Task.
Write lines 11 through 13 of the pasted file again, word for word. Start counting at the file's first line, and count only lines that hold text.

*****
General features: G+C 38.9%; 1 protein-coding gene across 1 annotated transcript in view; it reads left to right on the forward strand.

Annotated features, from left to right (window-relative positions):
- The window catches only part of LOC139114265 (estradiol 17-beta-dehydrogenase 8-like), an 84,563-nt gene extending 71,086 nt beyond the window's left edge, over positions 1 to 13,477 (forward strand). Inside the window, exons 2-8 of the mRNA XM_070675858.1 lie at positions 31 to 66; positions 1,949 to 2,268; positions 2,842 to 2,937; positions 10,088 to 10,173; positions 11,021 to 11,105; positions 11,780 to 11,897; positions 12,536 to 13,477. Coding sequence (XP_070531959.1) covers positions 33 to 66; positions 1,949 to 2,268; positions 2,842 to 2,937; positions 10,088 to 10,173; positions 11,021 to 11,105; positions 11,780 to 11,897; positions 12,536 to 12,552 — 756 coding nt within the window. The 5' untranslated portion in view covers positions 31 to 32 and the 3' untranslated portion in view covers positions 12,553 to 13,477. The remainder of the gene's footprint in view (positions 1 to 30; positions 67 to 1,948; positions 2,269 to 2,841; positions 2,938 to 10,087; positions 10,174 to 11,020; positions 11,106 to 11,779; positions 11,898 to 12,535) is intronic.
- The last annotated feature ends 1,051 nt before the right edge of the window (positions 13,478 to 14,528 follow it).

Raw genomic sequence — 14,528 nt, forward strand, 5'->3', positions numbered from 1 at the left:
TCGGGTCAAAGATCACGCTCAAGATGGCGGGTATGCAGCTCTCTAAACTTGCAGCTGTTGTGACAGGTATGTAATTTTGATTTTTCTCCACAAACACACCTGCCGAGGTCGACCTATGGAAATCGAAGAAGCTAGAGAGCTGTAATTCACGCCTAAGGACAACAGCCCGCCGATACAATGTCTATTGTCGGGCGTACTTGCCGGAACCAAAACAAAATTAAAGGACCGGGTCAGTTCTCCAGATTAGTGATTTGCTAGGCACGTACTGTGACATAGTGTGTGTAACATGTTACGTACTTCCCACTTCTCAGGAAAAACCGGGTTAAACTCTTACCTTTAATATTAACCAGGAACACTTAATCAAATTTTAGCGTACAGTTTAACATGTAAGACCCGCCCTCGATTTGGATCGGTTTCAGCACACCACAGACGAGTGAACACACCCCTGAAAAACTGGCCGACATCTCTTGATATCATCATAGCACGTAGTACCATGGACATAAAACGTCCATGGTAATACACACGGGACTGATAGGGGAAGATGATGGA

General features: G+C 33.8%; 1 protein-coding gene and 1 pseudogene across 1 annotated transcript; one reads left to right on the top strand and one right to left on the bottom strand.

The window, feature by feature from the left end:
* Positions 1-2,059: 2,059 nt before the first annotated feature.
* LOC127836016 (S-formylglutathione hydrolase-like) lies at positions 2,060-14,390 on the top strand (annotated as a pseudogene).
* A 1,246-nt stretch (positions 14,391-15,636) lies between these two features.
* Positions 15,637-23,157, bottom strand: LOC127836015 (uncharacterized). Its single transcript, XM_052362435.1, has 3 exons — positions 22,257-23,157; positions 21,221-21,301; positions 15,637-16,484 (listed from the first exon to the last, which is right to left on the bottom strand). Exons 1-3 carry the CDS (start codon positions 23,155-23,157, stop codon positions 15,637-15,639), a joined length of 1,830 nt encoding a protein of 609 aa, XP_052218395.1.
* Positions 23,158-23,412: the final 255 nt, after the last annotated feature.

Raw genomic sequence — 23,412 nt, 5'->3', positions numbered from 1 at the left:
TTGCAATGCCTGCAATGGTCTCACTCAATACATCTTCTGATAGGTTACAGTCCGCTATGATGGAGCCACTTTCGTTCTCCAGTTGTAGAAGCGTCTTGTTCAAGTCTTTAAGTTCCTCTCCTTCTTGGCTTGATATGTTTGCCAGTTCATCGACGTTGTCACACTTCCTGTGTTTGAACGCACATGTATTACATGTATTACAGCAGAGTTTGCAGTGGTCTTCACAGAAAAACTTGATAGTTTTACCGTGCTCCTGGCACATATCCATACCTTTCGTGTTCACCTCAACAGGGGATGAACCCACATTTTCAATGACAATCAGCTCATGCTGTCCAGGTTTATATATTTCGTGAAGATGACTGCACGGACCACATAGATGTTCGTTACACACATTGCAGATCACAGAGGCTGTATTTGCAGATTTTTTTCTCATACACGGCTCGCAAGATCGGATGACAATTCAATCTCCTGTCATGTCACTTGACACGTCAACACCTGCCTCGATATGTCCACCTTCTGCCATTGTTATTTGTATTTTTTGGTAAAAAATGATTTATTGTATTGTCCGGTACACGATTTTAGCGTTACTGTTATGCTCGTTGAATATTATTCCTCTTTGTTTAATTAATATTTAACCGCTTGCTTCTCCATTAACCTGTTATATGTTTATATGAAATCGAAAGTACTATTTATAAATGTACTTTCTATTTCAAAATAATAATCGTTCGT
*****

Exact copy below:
* A 1,246-nt stretch (positions 14,391-15,636) lies between these two features.
* Positions 15,637-23,157, bottom strand: LOC127836015 (uncharacterized). Its single transcript, XM_052362435.1, has 3 exons — positions 22,257-23,157; positions 21,221-21,301; positions 15,637-16,484 (listed from the first exon to the last, which is right to left on the bottom strand). Exons 1-3 carry the CDS (start codon positions 23,155-23,157, stop codon positions 15,637-15,639), a joined length of 1,830 nt encoding a protein of 609 aa, XP_052218395.1.
* Positions 23,158-23,412: the final 255 nt, after the last annotated feature.